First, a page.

To qualify for a mortgage, you must satisfy a lot of conditions to convince the lender that you will be responsible and capable in paying off that mortgage. It can be a rigorous process.
But, even if you are responsible and capable, there are certain things that may automatically disqualify you from a mortgage or at least push you below the qualifying threshold.
Some of these are obvious, like being in bankruptcy, having a low credit score or not having sufficient down payment. But there are many lesser-known items that may sink a person who might otherwise be well qualified for getting a mortgage.
Here are some of them:
- You haven’t had a sufficient lapse of time after clearing a Bankruptcy. After being discharged from a bankruptcy, you need a minimum of two years from the date of discharge before you can be considered for a mortgage. If real estate was included in the bankruptcy, you need a minimum of six years (i.e., until the bankruptcy falls off your record) regardless of whether you meet all other conditions. And, if it is a second bankruptcy, don’t even think of applying for a mortgage until 14 years have elapsed.
- You haven’t had a sufficient lapse of time after paying off a Consumer Proposal. A consumer proposal is treated much like a bankruptcy. Again, there is a minimum 2-year waiting period after having your proposal fully paid off, regardless of your other qualifications. Be cautious before filing a consumer proposal; the consequences aren’t always identified in advance.
- You have too much other debt. There is only a small room for other debt payments (5% of your gross monthly income) before those payments will reduce your ability to support a mortgage, and therefore the amount of mortgage for which you will qualify. If your other debt payments are greater than the allowable 5%, the mortgage payment amount for which you qualify is reduced by that overage.
- You have co-signed a loan or mortgage for someone else. If you have co-signed any loan, you are considered to be fully responsible for it, just like the other party. Therefore, the payment on that loan, even if the other party pays 100% of it, is counted as a monthly debt obligation to you in calculating the amount of mortgage for which you will qualify.
- You have mandated child support payments. These are debt obligations, just like any other, and will be counted against your ability to support a mortgage, limiting the amount for which you may qualify.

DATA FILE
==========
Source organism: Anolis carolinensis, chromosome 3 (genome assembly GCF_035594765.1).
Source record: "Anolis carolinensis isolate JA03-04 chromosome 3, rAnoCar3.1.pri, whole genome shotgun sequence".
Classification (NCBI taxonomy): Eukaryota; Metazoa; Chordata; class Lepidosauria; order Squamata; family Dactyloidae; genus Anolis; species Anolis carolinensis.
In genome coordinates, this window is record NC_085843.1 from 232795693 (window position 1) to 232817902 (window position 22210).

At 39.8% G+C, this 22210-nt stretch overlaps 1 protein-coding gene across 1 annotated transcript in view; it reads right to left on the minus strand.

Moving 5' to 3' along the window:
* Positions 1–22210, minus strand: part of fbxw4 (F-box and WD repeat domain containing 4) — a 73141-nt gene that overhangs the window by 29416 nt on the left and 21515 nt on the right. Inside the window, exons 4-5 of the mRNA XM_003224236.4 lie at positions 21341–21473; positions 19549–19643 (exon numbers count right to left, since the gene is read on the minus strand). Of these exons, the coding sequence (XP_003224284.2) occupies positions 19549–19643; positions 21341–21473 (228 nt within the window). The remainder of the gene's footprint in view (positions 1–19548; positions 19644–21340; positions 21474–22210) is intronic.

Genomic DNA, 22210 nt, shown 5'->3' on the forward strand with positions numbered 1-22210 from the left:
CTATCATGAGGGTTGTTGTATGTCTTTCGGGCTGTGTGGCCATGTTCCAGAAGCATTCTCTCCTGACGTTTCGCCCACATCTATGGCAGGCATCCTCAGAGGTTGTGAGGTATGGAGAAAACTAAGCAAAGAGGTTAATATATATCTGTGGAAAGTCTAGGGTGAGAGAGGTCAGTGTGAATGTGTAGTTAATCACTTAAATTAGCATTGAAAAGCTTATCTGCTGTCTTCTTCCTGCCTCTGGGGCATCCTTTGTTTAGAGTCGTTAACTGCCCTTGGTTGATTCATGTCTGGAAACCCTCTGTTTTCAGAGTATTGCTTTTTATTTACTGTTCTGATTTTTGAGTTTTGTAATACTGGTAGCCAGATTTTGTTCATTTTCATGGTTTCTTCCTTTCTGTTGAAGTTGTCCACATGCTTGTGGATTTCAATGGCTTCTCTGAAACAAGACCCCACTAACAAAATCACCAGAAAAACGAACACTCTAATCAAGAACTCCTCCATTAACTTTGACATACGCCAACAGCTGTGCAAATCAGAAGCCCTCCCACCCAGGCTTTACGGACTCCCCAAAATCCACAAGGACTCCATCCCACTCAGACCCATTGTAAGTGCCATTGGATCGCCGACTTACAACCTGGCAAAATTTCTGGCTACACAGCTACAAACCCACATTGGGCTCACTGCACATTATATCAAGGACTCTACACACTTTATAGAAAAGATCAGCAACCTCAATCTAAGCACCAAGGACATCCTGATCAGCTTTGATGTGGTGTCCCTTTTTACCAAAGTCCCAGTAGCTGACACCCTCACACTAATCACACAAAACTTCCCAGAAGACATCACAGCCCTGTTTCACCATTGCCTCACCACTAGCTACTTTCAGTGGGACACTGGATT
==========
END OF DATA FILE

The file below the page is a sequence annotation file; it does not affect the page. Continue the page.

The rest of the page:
- You don’t have a credit card. You need a minimum of two credit lines on your credit file, and at least one of these must be a credit card. The other can be a second credit card, a vehicle loan, a line of credit, etc. Some people think that not having or using credit cards is a responsible way to go. Not so! Responsible use of a credit card is the best evidence available to a lender that you are an acceptable risk.
- Your two credit lines are too new. You need to have had those two qualifying credit lines for a minimum of two years before they demonstrate an acceptable history of responsible payment to warrant mortgage approval.
- You have a Collection on your credit report. Any collection must be paid off fully before you will be approved. Unlike that for a bankruptcy or consumer proposal, though, there is no minimum waiting period after payout, though the presence of the collection will still have a drag on your credit score until it falls off your report. The same holds true for a Judgement.
- You owe taxes to the Canada Revenue Agency. This will be an automatic decline until CRA is paid off in full. (Trust me, I know—I was once declined until I paid off the $14.00 that I was outstanding on my tax bill.) You will also likely be declined if you are not up to date in filing your taxes.
- You credit report shows late payments. Even one late payment within the preceding year may disqualify you from a mortgage.
- Your income is from self-employment, and you don’t have at least two years of income tax returns showing how much you earned from that self-employment.
- You don’t have an acceptable relationship with your co-applicant. Although any two or more people can buy an investment property together, that is not so for an insured mortgage on an owner-occupied property. The lenders will delve into the relationship of the co-applicants and may deny the mortgage if they are not satisfied with the arrangement.
- Your down payment doesn’t come from an acceptable source. Your down payment must come from your own savings or as a gift from a very restricted set of gifters (basically a spouse, parents, children or siblings). Alternatively, if you can show that the down payment has been in your bank account for a minimum of 90 days at the time of applying for a mortgage, lenders will generally not question its source, as it will be considered savings.
- One of you qualifies, but your co-applicant doesn’t. While several applicants can add their incomes and down payments together to qualify for a higher amount, in every other respect each applicant must fully qualify on their own.
If you have challenges in any of these areas, a rent 2 own program might be a good fit for you. It never hurts to check it out.